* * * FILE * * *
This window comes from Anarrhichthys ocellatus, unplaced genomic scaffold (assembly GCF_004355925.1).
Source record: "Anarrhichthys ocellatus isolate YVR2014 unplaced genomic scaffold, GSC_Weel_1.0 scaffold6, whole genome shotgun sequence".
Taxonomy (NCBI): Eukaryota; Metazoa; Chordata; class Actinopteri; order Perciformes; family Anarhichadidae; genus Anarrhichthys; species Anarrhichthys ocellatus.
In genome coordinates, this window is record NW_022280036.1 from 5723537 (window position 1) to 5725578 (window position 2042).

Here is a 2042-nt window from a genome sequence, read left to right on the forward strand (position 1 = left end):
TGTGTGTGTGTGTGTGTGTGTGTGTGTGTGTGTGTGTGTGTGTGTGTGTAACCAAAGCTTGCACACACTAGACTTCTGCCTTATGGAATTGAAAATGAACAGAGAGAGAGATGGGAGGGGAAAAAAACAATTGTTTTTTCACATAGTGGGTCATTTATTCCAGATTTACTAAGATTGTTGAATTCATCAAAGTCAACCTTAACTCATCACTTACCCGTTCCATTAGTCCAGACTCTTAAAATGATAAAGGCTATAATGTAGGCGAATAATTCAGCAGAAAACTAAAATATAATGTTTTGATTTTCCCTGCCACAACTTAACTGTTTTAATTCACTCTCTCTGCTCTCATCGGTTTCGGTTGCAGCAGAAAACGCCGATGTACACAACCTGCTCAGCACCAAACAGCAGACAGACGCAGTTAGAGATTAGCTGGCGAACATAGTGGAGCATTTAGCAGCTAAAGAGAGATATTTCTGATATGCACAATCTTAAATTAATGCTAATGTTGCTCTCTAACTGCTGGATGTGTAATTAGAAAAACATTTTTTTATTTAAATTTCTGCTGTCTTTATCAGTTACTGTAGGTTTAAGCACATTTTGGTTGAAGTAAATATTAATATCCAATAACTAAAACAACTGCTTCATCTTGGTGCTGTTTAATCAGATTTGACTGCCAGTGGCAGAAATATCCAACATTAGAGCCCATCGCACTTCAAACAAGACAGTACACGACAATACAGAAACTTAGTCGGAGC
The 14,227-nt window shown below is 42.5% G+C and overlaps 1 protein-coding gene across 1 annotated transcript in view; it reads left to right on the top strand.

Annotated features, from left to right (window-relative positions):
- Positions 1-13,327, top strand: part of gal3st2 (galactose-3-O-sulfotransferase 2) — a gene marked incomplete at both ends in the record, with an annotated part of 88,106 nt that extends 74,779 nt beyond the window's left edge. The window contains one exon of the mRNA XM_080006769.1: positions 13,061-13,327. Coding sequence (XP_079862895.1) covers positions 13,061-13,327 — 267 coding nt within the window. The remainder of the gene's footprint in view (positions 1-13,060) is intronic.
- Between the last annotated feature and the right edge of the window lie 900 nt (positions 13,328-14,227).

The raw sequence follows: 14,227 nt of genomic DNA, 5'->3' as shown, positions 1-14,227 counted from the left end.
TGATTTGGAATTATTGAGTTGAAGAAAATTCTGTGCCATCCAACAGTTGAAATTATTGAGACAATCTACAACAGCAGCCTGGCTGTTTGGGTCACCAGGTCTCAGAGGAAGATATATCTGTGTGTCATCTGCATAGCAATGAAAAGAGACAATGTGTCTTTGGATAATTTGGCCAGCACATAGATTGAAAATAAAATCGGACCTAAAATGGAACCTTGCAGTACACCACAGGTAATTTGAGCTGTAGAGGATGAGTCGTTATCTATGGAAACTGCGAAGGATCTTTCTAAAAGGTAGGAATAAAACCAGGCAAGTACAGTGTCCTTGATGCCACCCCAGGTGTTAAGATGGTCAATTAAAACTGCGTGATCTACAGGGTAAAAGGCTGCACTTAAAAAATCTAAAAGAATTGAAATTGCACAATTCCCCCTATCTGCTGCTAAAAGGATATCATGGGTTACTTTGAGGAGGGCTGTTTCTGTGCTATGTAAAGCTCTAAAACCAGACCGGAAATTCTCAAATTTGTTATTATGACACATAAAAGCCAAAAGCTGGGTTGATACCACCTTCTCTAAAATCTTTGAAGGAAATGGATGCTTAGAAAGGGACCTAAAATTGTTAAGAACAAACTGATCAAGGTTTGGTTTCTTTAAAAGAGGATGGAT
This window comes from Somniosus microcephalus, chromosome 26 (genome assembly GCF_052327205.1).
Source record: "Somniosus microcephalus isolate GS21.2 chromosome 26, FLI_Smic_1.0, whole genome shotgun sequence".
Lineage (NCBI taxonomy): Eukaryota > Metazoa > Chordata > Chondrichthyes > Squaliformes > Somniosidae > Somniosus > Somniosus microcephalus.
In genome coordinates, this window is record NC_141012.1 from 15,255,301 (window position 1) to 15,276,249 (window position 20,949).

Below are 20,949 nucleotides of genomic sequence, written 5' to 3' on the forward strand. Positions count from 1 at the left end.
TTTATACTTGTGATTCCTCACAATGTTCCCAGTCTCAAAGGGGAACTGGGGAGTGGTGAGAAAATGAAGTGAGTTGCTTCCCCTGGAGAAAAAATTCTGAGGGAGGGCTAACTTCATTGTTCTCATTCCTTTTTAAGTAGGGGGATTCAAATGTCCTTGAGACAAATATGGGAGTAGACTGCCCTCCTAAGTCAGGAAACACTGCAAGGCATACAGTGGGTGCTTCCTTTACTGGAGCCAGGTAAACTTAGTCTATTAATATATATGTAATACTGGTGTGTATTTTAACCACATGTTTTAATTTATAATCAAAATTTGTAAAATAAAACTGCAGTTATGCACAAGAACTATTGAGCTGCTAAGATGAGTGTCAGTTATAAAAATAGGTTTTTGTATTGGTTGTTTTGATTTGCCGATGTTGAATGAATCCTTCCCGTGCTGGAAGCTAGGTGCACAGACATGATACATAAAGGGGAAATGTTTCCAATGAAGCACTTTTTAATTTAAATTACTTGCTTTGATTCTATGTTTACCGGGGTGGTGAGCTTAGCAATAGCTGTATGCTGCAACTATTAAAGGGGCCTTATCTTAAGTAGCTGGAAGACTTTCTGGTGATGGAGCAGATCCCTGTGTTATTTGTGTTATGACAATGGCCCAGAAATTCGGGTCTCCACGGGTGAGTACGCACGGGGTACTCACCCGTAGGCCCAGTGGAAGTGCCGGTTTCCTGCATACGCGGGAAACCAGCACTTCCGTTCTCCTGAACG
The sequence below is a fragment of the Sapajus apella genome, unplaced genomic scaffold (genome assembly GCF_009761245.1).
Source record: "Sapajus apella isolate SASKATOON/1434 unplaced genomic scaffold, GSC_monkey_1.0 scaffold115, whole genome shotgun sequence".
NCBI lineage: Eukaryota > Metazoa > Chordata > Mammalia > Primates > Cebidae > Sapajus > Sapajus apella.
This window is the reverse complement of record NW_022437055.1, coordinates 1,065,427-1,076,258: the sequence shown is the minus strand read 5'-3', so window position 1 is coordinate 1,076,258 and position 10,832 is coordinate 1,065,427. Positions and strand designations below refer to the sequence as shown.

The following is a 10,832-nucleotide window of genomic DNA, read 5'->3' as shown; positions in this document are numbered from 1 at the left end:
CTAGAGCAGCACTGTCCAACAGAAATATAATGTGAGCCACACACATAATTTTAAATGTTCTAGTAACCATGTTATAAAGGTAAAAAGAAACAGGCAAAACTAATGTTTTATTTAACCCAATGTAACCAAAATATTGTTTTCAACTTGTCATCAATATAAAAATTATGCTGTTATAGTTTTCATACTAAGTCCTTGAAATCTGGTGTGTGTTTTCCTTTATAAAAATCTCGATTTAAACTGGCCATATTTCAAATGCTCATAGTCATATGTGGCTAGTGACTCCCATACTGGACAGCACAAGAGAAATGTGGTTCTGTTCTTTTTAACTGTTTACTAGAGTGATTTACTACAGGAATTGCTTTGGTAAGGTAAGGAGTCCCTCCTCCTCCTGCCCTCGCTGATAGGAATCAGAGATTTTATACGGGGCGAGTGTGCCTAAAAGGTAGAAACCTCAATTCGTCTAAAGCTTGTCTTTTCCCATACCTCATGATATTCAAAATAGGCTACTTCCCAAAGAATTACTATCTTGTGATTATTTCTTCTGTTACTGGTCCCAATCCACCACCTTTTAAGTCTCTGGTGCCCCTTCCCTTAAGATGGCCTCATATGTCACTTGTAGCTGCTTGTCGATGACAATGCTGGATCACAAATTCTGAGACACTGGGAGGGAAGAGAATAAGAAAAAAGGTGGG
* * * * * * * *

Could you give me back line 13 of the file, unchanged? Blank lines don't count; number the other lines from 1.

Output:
This window comes from Somniosus microcephalus, chromosome 26 (genome assembly GCF_052327205.1).